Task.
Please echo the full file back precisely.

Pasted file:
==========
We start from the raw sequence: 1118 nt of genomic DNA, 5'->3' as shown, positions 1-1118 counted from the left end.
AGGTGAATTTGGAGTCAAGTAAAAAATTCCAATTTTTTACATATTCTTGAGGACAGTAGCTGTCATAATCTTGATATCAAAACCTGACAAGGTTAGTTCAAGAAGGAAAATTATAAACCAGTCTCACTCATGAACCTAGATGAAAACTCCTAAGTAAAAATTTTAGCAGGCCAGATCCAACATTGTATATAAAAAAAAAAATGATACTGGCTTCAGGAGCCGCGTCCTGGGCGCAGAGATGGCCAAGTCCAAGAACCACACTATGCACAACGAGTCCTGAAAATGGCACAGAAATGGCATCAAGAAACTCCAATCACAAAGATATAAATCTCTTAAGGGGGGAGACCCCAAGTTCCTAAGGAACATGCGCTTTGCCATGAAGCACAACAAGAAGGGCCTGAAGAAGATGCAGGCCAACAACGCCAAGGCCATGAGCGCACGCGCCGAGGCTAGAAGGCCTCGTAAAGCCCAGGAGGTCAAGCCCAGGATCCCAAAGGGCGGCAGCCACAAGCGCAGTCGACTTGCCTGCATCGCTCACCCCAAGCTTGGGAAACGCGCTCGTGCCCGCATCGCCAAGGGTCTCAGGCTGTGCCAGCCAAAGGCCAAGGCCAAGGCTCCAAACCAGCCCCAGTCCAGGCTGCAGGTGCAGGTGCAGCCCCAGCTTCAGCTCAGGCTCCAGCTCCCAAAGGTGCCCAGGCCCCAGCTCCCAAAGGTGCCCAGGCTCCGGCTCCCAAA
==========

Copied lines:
We start from the raw sequence: 1118 nt of genomic DNA, 5'->3' as shown, positions 1-1118 counted from the left end.
AGGTGAATTTGGAGTCAAGTAAAAAATTCCAATTTTTTACATATTCTTGAGGACAGTAGCTGTCATAATCTTGATATCAAAACCTGACAAGGTTAGTTCAAGAAGGAAAATTATAAACCAGTCTCACTCATGAACCTAGATGAAAACTCCTAAGTAAAAATTTTAGCAGGCCAGATCCAACATTGTATATAAAAAAAAAAATGATACTGGCTTCAGGAGCCGCGTCCTGGGCGCAGAGATGGCCAAGTCCAAGAACCACACTATGCACAACGAGTCCTGAAAATGGCACAGAAATGGCATCAAGAAACTCCAATCACAAAGATATAAATCTCTTAAGGGGGGAGACCCCAAGTTCCTAAGGAACATGCGCTTTGCCATGAAGCACAACAAGAAGGGCCTGAAGAAGATGCAGGCCAACAACGCCAAGGCCATGAGCGCACGCGCCGAGGCTAGAAGGCCTCGTAAAGCCCAGGAGGTCAAGCCCAGGATCCCAAAGGGCGGCAGCCACAAGCGCAGTCGACTTGCCTGCATCGCTCACCCCAAGCTTGGGAAACGCGCTCGTGCCCGCATCGCCAAGGGTCTCAGGCTGTGCCAGCCAAAGGCCAAGGCCAAGGCTCCAAACCAGCCCCAGTCCAGGCTGCAGGTGCAGGTGCAGCCCCAGCTTCAGCTCAGGCTCCAGCTCCCAAAGGTGCCCAGGCCCCAGCTCCCAAAGGTGCCCAGGCTCCGGCTCCCAAA